Finally, a “feature creature teacher” came into the room with a gecko (“feature creature”) and shared a video of geckos in space (New Scientist 2015). Children and parents got to observe and touch the gecko. They discussed with the feature creature teacher what they noticed about the gecko on Earth and the geckos in space. Then they talked about the differences between humans and geckos while revisiting what each needs to survive in space or on the Moon.
Holding 25 class sessions with the same group of children at the museum has several benefits. Children and their families became part of the museum community and science becomes a natural and consistent part of their learning experiences. One parent explained, “We enjoy it … We’re learning along with [our children]. We’re grown-ups, but we’re learning these things along with [them] as well.” Through continued engagement in science at the museum, both parents and children grew as science learners and were able to nurture the unique bond they have in a new way.
Teachers engaged in this model also expressed that they grew as science learners, specifically in their developed ideas about science. One educator expressed, “Now we know that science is all around us,” noting that prior to her observations at the museum, her understanding of science was more associated with textbooks, scripted labs, and memorization.
A shared understanding of science (fostered through parent, teacher, and child participation in the partnership) means that children will be supported in making science connections across home, museum, and school settings, and are more likely to engage in high-quality science learning experiences.
The reach of this model is limited, as only 32 child/parent pairs participate per year. Additionally, although many parents were able to participate in all 25 lessons, some were unable to attend weekly classes with their child, due to work conflicts or the need to be with other children at home.
Inconsistent communication about what children are learning at school or additional academic, personal, or linguistic needs could present challenges to the overall design of the learning experiences for the families. Close collaboration with and consistent communication between teachers and museum educators are essential for weekly classes to be relevant to the children and aligned with the school curriculum.
Over the course of an academic year, and for a total of about 24 hours, early childhood teachers participated in a variety of professional learning activities inspired by the Science Immersion Model for Professional Learning (SIMPL) (Lauffer 2010). This model engages teachers by positioning them as learners of science and by giving them opportunities to reflect on science learning, both for themselves and for their students. All teachers participated in two learning cycles—one during the fall and one during the spring—which provided teachers opportunities to:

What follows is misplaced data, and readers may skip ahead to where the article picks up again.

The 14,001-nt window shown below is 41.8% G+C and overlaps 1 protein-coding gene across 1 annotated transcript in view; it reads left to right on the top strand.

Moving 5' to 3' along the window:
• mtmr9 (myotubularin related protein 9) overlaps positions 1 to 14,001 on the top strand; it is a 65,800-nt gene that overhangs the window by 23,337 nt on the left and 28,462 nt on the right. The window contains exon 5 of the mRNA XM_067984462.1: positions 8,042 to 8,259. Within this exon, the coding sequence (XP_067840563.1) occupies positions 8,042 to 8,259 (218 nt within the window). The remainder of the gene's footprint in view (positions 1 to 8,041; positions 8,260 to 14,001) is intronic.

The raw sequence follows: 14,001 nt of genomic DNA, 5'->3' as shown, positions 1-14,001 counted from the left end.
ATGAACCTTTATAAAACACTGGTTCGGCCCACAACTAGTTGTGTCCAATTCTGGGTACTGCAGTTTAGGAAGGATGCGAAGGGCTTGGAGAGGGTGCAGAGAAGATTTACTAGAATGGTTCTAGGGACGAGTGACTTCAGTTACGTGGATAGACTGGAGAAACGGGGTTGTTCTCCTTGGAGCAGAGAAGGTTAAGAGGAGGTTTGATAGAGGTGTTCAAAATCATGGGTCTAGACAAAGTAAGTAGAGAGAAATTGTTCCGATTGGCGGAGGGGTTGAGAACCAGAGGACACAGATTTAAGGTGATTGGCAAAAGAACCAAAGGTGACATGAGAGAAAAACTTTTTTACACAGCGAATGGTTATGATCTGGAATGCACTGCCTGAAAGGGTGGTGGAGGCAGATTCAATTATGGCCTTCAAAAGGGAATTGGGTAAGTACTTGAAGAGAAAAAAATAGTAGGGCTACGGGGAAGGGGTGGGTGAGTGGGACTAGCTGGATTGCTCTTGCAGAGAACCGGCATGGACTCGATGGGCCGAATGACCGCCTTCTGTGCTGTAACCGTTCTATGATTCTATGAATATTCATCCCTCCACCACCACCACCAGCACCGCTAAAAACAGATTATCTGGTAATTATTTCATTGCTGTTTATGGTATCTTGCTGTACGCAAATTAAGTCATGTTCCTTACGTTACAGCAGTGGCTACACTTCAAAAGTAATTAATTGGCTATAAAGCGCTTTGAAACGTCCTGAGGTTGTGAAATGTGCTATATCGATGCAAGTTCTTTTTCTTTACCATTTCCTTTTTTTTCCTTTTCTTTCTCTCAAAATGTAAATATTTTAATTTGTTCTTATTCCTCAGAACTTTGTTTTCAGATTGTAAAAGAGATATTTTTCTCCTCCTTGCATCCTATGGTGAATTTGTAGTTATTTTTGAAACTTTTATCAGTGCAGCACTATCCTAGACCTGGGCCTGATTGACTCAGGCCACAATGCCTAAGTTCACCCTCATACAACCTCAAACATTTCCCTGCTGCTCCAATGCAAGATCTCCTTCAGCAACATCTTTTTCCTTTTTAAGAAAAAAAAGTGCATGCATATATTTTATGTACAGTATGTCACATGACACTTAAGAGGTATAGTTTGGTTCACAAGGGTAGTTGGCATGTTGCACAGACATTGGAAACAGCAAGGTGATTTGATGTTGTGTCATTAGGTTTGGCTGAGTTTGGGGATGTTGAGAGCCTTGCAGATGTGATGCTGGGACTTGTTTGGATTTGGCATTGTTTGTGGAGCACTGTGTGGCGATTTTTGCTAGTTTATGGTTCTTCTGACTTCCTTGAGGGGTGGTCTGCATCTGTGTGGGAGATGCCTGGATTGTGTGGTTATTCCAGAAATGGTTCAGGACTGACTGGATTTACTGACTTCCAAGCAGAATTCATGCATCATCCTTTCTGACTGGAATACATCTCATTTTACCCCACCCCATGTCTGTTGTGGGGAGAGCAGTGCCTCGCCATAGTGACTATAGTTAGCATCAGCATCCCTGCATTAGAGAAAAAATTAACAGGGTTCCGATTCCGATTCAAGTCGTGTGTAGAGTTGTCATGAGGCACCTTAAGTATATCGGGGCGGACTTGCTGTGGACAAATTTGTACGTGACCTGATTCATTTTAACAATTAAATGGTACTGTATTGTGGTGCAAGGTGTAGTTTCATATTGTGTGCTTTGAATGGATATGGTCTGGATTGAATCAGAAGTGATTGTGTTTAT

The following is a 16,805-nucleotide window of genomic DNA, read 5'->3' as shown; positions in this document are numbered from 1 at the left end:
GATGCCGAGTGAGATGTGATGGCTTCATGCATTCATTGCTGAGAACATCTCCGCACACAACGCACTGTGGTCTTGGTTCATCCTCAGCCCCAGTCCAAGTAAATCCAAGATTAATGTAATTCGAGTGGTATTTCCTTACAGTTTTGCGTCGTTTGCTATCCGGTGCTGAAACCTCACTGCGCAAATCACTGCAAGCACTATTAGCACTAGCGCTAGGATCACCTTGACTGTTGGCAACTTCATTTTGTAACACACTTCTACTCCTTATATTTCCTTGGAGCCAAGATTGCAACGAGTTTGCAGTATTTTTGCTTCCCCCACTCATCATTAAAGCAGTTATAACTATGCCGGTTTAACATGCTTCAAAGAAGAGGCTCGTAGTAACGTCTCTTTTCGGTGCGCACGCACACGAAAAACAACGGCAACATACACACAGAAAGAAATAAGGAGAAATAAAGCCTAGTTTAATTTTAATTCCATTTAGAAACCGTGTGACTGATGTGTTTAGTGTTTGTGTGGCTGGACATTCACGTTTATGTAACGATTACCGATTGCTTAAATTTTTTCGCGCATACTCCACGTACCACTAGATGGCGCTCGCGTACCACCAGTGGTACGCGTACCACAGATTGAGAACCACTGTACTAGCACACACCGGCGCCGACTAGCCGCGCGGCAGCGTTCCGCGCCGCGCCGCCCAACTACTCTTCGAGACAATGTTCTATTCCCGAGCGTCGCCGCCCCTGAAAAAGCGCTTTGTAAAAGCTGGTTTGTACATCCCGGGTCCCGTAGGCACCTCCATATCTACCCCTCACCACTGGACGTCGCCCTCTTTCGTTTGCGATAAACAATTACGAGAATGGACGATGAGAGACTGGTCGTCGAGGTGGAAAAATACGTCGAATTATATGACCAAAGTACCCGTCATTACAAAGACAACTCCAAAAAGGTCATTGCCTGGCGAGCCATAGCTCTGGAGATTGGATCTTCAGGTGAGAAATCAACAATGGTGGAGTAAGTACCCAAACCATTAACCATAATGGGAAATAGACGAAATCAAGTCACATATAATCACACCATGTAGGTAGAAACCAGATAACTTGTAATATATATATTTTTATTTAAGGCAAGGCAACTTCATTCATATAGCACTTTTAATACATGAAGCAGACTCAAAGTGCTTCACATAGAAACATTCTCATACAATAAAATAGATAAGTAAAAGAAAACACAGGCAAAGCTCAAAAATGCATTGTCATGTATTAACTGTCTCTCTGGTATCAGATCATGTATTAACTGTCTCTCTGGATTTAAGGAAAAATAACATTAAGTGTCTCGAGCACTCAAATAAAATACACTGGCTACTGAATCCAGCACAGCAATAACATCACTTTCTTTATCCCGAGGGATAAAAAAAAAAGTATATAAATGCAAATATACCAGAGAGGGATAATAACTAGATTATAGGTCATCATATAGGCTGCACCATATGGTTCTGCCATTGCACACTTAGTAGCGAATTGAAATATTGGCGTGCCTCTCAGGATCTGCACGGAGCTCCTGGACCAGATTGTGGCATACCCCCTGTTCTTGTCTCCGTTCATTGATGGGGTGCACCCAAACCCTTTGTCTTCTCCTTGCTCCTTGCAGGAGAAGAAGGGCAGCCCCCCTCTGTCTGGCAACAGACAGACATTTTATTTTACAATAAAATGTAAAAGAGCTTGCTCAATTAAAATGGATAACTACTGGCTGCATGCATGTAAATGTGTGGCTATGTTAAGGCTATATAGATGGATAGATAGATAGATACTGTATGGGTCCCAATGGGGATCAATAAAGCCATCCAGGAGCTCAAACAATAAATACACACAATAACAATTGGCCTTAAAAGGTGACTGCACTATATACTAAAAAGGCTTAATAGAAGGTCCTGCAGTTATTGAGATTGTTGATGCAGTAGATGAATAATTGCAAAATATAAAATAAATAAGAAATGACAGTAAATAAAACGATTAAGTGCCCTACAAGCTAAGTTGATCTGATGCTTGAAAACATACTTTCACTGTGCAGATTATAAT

Families from Bloomingdale Family Program, P. S. 84, and P. S. 111 participated in two class visits to the museum (one per cycle) and a Family Fun Night during the spring.
The fall cycle was designed using the theme “senses.” Each of the three institutions participating in the initiative began their prekindergartners’ year with a curriculum unit that involved the children in learning about themselves and how they can use their senses to explore the world around them. For example, in New York City’s Department of Education PreK for All Interdisciplinary Units of Study, the second unit of the year is called “My Five Senses” (NYC DOE 2019b). Simultaneously, when the museum began this initiative, it was hosting a special exhibition, Our Senses: An Immersive Experience, so the theme seemed to be ideal for the fall cycle.
For the first professional learning experience about senses, teachers explored their own senses through a variety of activities, such as smelling different scents and walking along a line to identify “balance” (e.g., equilibiroception) as a sense they may not have previously considered. Teachers explained that through the activities, they expanded their understanding of their senses beyond taste, touch, smell, hearing, and seeing to include a wider array of human senses such as balance and feeling changes in temperature. Next, teachers went to visit the Discovery Room in the museum to have a multisensory science learning experience. There, they observed different live animals, compared objects such as rocks and human artifacts, and excavated a dig pit to uncover dinosaur fossils. Teachers reflected on their learning experiences and discussed implications related to how they learned science in the past and strategies for teaching the young children in their classes.